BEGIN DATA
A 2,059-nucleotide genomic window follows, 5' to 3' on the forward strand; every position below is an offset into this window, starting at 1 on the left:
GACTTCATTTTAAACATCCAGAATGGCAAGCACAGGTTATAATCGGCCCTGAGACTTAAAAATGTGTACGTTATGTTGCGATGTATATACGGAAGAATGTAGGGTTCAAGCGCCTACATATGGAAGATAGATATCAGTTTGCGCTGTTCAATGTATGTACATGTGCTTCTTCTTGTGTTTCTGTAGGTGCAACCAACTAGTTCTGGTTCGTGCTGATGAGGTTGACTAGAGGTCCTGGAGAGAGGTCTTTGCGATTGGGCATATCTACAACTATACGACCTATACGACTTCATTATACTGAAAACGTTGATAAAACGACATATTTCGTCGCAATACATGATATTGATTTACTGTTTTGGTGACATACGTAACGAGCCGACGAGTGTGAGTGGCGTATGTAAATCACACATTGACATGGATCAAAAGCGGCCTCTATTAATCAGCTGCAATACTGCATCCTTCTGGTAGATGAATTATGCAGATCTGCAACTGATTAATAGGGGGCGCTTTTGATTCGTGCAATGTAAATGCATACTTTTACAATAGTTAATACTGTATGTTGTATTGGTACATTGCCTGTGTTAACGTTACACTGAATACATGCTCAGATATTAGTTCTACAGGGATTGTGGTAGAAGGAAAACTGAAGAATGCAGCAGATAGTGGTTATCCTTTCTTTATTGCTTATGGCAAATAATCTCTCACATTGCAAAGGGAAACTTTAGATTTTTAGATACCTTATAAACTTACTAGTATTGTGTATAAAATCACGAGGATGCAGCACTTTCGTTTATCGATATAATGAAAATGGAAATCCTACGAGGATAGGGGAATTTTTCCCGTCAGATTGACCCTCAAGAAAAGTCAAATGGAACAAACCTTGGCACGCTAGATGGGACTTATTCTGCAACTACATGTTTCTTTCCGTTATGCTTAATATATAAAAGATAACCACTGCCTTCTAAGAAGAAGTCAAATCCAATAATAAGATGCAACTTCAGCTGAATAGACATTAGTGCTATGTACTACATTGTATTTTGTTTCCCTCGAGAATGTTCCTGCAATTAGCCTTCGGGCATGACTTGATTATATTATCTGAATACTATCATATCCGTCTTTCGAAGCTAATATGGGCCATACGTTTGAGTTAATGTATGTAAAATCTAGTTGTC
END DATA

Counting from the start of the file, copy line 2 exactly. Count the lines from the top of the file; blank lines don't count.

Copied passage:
GACTTCATTTTAAACATCCAGAATGGCAAGCACAGGTTATAATCGGCCCTGAGACTTAAAAATGTGTACGTTATGTTGCGATGTATATACGGAAGAATGTAGGGTTCAAGCGCCTACATATGGAAGATAGATATCAGTTTGCGCTGTTCAATGTATGTACATGTGCTTCTTCTTGTGTTTCTGTAGGTGCAACCAACTAGTTCTGGTTCGTGCTGATGAGGTTGACTAGAGGTCCTGGAGAGAGGTCTTTGCGATTGGGCATATCTACAACTATACGACCTATACGACTTCATTATACTGAAAACGTTGATAAAACGACATATTTCGTCGCAATACATGATATTGATTTACTGTTTTGGTGACATACGTAACGAGCCGACGAGTGTGAGTGGCGTATGTAAATCACACATTGACATGGATCAAAAGCGGCCTCTATTAATCAGCTGCAATACTGCATCCTTCTGGTAGATGAATTATGCAGATCTGCAACTGATTAATAGGGGGCGCTTTTGATTCGTGCAATGTAAATGCATACTTTTACAATAGTTAATACTGTATGTTGTATTGGTACATTGCCTGTGTTAACGTTACACTGAATACATGCTCAGATATTAGTTCTACAGGGATTGTGGTAGAAGGAAAACTGAAGAATGCAGCAGATAGTGGTTATCCTTTCTTTATTGCTTATGGCAAATAATCTCTCACATTGCAAAGGGAAACTTTAGATTTTTAGATACCTTATAAACTTACTAGTATTGTGTATAAAATCACGAGGATGCAGCACTTTCGTTTATCGATATAATGAAAATGGAAATCCTACGAGGATAGGGGAATTTTTCCCGTCAGATTGACCCTCAAGAAAAGTCAAATGGAACAAACCTTGGCACGCTAGATGGGACTTATTCTGCAACTACATGTTTCTTTCCGTTATGCTTAATATATAAAAGATAACCACTGCCTTCTAAGAAGAAGTCAAATCCAATAATAAGATGCAACTTCAGCTGAATAGACATTAGTGCTATGTACTACATTGTATTTTGTTTCCCTCGAGAATGTTCCTGCAATTAGCCTTCGGGCATGACTTGATTATATTATCTGAATACTATCATATCCGTCTTTCGAAGCTAATATGGGCCATACGTTTGAGTTAATGTATGTAAAATCTAGTTGTC